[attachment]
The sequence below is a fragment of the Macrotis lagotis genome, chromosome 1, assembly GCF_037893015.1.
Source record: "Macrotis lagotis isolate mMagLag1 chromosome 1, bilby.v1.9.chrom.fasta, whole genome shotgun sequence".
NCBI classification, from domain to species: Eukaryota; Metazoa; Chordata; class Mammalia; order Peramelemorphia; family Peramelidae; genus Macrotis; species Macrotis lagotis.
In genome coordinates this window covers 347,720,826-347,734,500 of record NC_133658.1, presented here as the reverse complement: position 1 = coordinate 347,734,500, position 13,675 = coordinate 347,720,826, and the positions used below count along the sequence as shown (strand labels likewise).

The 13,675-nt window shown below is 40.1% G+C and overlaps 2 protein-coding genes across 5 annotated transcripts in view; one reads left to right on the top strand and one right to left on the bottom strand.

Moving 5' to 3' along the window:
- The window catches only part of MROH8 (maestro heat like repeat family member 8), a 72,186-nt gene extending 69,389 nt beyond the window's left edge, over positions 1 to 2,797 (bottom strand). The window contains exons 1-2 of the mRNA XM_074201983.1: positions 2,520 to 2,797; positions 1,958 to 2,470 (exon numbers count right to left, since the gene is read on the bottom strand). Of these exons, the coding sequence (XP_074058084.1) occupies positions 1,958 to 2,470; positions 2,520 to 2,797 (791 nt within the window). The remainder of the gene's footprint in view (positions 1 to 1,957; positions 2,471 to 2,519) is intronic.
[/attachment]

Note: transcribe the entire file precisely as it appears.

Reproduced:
The sequence below is a fragment of the Macrotis lagotis genome, chromosome 1, assembly GCF_037893015.1.
Source record: "Macrotis lagotis isolate mMagLag1 chromosome 1, bilby.v1.9.chrom.fasta, whole genome shotgun sequence".
NCBI classification, from domain to species: Eukaryota; Metazoa; Chordata; class Mammalia; order Peramelemorphia; family Peramelidae; genus Macrotis; species Macrotis lagotis.
In genome coordinates this window covers 347,720,826-347,734,500 of record NC_133658.1, presented here as the reverse complement: position 1 = coordinate 347,734,500, position 13,675 = coordinate 347,720,826, and the positions used below count along the sequence as shown (strand labels likewise).

The 13,675-nt window shown below is 40.1% G+C and overlaps 2 protein-coding genes across 5 annotated transcripts in view; one reads left to right on the top strand and one right to left on the bottom strand.

Moving 5' to 3' along the window:
- The window catches only part of MROH8 (maestro heat like repeat family member 8), a 72,186-nt gene extending 69,389 nt beyond the window's left edge, over positions 1 to 2,797 (bottom strand). The window contains exons 1-2 of the mRNA XM_074201983.1: positions 2,520 to 2,797; positions 1,958 to 2,470 (exon numbers count right to left, since the gene is read on the bottom strand). Of these exons, the coding sequence (XP_074058084.1) occupies positions 1,958 to 2,470; positions 2,520 to 2,797 (791 nt within the window). The remainder of the gene's footprint in view (positions 1 to 1,957; positions 2,471 to 2,519) is intronic.